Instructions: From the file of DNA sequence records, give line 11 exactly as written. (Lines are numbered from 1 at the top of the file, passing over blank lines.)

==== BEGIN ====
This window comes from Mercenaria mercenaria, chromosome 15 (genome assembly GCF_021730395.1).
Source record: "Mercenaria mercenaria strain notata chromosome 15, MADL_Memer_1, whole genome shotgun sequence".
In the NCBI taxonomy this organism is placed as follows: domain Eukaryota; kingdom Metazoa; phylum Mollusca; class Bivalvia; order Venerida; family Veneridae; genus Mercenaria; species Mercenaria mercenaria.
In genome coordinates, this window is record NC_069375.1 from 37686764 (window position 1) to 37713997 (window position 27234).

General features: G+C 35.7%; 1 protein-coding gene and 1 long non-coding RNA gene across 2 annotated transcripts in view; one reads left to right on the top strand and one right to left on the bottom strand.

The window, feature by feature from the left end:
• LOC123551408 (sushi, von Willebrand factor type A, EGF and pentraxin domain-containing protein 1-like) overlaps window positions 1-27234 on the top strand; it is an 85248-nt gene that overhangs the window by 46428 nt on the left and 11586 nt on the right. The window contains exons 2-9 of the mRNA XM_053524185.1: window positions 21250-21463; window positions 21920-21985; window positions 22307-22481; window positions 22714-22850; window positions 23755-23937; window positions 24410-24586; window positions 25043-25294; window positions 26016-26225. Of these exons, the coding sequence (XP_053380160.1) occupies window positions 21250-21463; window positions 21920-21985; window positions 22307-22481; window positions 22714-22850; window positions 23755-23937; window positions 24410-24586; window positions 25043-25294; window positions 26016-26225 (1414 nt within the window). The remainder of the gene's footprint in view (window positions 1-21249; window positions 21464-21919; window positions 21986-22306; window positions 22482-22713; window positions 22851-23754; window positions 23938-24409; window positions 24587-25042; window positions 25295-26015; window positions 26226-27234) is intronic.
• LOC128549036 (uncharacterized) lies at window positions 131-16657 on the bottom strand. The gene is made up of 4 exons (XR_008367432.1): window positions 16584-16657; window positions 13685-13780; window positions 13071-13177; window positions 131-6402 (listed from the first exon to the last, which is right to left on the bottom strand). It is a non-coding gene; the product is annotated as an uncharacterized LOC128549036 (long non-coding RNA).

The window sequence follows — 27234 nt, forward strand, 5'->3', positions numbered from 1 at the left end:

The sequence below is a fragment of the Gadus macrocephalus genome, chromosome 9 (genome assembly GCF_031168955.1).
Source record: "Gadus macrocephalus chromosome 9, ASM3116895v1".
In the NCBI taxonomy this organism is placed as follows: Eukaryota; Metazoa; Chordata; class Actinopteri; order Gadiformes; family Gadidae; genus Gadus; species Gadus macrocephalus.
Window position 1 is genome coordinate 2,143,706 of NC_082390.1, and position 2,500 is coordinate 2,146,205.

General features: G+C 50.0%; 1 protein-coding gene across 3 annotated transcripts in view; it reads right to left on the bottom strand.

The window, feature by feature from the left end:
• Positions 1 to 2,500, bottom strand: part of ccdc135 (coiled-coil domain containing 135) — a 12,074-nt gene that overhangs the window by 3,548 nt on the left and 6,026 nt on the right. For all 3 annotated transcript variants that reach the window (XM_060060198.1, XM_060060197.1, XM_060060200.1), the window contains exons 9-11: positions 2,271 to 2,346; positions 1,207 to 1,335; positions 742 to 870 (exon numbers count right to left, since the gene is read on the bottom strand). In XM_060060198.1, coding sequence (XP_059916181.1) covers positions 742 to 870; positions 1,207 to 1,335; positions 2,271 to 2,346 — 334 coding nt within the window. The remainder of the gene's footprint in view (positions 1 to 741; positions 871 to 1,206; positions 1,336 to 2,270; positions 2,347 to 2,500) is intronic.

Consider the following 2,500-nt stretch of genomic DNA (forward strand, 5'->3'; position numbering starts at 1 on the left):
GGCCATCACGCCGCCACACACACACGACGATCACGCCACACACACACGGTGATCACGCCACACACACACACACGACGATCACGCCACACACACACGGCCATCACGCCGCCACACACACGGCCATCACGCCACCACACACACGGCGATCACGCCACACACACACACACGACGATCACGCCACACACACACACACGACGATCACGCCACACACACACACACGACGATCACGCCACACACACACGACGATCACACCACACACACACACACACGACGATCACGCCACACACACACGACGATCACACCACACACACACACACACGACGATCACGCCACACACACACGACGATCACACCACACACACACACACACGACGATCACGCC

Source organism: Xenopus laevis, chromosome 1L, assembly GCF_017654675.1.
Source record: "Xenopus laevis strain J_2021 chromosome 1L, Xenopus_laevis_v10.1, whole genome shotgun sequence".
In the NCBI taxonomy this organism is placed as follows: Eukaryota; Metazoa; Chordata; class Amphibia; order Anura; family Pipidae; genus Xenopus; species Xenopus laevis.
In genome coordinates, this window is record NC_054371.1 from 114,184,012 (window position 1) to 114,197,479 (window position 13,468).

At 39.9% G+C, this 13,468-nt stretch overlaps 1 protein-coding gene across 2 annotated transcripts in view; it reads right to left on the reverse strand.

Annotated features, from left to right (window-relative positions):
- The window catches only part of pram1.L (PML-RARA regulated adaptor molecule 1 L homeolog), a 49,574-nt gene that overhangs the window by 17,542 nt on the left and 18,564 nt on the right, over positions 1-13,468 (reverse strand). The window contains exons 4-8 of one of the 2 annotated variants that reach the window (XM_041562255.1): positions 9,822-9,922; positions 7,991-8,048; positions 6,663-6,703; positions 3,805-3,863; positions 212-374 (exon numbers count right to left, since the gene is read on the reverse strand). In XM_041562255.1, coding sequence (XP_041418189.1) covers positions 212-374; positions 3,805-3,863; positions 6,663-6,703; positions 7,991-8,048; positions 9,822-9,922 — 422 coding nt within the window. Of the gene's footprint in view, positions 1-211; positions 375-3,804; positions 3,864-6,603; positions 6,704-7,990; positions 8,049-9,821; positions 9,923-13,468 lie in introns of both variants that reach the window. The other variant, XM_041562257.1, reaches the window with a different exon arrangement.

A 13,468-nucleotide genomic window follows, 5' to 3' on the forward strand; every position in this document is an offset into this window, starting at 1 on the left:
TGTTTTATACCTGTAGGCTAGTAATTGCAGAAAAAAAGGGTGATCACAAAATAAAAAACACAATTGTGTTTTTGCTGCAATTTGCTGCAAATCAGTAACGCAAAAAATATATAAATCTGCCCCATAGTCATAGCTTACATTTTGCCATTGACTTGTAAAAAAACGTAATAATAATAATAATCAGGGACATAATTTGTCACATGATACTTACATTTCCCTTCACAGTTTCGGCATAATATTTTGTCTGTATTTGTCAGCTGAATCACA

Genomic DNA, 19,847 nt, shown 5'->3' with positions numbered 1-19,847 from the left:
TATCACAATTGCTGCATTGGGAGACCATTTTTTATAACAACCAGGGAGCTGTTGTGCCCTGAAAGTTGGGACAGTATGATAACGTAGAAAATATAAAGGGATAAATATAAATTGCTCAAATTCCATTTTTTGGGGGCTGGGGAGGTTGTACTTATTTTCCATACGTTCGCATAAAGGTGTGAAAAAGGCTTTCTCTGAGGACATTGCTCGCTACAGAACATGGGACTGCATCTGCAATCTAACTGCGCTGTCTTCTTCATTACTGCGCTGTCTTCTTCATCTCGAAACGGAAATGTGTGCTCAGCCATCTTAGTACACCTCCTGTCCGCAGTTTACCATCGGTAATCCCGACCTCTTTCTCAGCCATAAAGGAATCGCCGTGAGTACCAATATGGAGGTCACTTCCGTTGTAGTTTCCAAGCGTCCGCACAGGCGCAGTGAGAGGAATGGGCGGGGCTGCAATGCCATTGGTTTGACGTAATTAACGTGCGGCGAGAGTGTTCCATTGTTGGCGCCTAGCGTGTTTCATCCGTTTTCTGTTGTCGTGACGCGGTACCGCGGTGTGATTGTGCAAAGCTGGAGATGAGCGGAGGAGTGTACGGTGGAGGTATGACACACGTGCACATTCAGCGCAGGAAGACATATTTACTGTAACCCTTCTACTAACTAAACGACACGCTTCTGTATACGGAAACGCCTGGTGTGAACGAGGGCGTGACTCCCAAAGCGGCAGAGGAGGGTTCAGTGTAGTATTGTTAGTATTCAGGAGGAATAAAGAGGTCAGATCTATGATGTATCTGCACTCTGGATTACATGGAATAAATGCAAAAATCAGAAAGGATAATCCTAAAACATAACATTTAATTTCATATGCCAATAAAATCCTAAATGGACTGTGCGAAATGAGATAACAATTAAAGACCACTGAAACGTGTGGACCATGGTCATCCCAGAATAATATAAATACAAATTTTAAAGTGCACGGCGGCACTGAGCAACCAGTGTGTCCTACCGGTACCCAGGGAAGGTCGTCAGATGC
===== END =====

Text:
Source record: "Gadus macrocephalus chromosome 9, ASM3116895v1".